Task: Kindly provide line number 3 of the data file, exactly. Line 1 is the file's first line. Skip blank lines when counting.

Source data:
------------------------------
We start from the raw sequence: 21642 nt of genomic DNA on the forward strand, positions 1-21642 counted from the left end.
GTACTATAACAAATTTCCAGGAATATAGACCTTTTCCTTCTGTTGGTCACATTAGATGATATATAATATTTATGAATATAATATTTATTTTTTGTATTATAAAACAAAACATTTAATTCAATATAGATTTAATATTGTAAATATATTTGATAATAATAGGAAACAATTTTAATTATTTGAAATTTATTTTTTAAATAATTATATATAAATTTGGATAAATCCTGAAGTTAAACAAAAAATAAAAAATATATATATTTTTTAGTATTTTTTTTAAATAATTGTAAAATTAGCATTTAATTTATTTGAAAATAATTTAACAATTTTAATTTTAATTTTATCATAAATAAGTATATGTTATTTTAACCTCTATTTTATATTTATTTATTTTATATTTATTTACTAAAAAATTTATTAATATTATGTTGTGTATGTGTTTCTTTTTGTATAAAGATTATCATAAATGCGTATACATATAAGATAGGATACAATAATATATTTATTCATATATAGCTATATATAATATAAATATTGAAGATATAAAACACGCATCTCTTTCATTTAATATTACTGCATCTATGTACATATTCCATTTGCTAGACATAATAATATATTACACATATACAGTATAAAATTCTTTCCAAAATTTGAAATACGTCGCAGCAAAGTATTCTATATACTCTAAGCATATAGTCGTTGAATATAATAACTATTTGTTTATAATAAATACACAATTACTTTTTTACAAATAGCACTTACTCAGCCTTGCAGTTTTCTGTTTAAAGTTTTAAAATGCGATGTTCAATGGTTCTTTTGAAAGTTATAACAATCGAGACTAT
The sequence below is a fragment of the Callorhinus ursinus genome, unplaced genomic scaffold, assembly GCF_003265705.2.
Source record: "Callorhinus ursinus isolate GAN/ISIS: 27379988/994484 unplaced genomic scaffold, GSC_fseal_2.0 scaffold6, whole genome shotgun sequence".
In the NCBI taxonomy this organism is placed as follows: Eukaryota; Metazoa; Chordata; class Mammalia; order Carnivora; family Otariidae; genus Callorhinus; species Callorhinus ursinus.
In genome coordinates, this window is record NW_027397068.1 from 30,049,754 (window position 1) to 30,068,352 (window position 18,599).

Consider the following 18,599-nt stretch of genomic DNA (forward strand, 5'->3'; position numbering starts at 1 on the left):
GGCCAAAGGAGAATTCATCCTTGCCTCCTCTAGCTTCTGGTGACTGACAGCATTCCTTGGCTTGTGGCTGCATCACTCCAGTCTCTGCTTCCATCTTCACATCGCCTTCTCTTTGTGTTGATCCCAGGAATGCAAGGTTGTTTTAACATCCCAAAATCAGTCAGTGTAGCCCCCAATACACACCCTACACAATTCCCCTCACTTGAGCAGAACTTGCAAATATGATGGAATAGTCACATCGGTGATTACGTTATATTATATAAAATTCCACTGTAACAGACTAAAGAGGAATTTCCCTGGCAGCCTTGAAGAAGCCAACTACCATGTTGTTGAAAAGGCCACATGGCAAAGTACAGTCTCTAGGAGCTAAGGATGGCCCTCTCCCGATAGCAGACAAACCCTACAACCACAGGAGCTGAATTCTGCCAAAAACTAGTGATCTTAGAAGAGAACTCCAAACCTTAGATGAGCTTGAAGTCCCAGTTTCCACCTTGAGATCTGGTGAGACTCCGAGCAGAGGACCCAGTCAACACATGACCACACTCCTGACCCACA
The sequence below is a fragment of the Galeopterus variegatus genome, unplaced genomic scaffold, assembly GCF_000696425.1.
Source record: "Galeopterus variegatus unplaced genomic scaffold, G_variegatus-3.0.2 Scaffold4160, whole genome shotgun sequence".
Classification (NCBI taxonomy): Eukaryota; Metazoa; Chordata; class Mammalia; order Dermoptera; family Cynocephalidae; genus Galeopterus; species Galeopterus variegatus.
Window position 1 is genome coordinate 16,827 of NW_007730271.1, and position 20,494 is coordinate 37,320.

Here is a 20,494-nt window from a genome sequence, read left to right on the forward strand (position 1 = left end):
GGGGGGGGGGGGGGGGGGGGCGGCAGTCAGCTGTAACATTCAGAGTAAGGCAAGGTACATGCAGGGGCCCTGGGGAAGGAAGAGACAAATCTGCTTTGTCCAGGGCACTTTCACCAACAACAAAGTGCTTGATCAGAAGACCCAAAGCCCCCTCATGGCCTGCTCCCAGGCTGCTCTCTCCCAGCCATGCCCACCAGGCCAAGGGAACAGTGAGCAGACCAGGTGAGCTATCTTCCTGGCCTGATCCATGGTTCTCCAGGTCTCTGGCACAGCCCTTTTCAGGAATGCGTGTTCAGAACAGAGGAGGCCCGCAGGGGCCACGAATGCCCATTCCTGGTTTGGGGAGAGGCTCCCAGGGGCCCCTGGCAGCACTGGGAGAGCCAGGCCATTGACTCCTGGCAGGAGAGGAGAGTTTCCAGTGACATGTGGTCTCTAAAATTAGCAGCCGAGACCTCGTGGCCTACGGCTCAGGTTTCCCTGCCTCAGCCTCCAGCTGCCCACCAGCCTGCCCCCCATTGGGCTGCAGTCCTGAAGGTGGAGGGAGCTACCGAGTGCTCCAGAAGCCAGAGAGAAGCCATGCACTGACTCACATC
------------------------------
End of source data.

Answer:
The sequence below is a fragment of the Callorhinus ursinus genome, unplaced genomic scaffold, assembly GCF_003265705.2.